Both Adweek and Entertainment Weekly included the GEICO spot among their picks for top ads of 2013. In the words of Caleb the Camel, "whoop whoop."

Hump Day Named One of Best Ads of 2013

Cookie Balls

This is the season when we like to do it up. And no Christmas is complete without a tree, icicle lights and, of course, cookie balls. Just don’t forget to leave a few for Santa Clause.

‘Cause everyone knows old Kris Kringle loves himself some cookie balls.

Cookie Balls

JFK: An Idea Lives On

While many see November 22, 1963 as the end of John F. Kennedy’s life, we see it differently. His ideas live on. They live on in people, places and actions. The live on in theater, in poetry and in the ideals he set as President. And now, they will live on AnIdeaLivesOn.org. Here you will find stories of how JFK lives on today — how even 50 years later, he is still very much a fabric of everyday American life and his impact is still being felt.

That said, we need your input. Submit your story of how JFK lives on today or how he has inspired you. Once we clear the content, you will be added to the bigger story, becoming part of JFK's living and evolving legacy.

For more info, visit the site or view the article in the Associated Press.

 

JFK: An Idea Lives On

The Kitchen: A Program on Steroids

Take 15 over-achieving prodigies from the worlds of art, copy, design, film, digital and business, give them three months and real-world assignments and you get The Martin Agency Kitchen. No, we won't bore you with culinary-puns and hackneyed cooking metaphors. Although that would be fun.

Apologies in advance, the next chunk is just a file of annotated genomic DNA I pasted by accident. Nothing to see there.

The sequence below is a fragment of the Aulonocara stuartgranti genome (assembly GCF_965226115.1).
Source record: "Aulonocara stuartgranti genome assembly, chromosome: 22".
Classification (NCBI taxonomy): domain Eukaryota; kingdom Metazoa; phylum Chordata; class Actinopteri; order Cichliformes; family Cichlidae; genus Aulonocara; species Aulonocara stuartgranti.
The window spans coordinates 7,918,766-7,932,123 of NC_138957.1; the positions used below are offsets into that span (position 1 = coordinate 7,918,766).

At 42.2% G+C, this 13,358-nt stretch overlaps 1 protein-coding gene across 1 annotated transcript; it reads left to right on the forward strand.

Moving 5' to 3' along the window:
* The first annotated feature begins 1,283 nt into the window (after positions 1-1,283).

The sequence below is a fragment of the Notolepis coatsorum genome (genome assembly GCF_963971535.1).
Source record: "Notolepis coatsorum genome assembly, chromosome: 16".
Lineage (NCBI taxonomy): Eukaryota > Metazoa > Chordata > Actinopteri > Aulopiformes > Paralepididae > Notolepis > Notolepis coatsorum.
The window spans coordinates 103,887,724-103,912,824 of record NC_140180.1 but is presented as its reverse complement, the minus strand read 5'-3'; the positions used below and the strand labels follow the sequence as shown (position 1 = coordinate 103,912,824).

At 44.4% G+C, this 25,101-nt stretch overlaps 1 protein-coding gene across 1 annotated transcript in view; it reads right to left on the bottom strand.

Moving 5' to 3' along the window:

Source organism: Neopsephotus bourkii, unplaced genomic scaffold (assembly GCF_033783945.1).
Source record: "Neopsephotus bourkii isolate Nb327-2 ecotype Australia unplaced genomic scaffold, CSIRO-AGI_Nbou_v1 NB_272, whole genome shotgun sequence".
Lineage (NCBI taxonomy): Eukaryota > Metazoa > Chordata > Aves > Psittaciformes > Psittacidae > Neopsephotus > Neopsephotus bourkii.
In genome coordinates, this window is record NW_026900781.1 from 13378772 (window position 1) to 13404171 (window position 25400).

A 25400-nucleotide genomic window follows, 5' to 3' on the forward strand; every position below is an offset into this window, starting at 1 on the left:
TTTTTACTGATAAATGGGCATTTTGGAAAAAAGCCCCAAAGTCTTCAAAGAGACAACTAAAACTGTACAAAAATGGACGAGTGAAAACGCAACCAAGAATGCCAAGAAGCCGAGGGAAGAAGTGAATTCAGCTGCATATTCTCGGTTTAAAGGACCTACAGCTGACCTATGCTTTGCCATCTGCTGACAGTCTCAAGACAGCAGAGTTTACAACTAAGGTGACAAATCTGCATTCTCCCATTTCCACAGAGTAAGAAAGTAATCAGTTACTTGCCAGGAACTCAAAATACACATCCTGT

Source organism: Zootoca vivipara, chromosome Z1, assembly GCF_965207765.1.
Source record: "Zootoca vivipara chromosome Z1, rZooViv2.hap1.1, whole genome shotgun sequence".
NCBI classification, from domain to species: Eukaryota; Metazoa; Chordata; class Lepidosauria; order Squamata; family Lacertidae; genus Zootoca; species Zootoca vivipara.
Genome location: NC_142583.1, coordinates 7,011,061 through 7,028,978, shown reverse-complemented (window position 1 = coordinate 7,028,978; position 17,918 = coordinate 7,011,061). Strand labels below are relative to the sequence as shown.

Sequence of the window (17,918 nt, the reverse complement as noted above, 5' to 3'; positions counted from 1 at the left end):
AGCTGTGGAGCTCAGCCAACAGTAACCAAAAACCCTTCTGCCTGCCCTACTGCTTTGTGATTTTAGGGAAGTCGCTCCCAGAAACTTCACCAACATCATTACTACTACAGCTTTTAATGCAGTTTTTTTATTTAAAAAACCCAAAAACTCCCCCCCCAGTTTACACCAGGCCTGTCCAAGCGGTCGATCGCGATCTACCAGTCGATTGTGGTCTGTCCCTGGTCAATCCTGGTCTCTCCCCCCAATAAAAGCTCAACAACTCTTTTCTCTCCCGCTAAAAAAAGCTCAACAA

Starting January 2014, students accepted into the Kitchen will be dedicated to bringing awesome to life like it's Frankenstein, creating game-changers in film, apps, art, social platforms, installations and communication. They'll get real work in their books and real awards on their shelves. No copies or coffee. Or copies of coffee. It’s a program on steroids. It’s The Martin Agency Kitchen. Come Hungry.

For info on how to apply, FAQs, etc., visit martinagencykitchen.com

The Kitchen: A Program on Steroids

Awards: Yup, They Matter

Over the years, the agency has debated the merits of ad awards. Are they worth it? Do they really mean anything? Is an award winning ad more effective? There are no right or wrong answers to these questions. But here's what I believe about awards.

They matter. Just like the Oscars, Grammys and Emmys matter.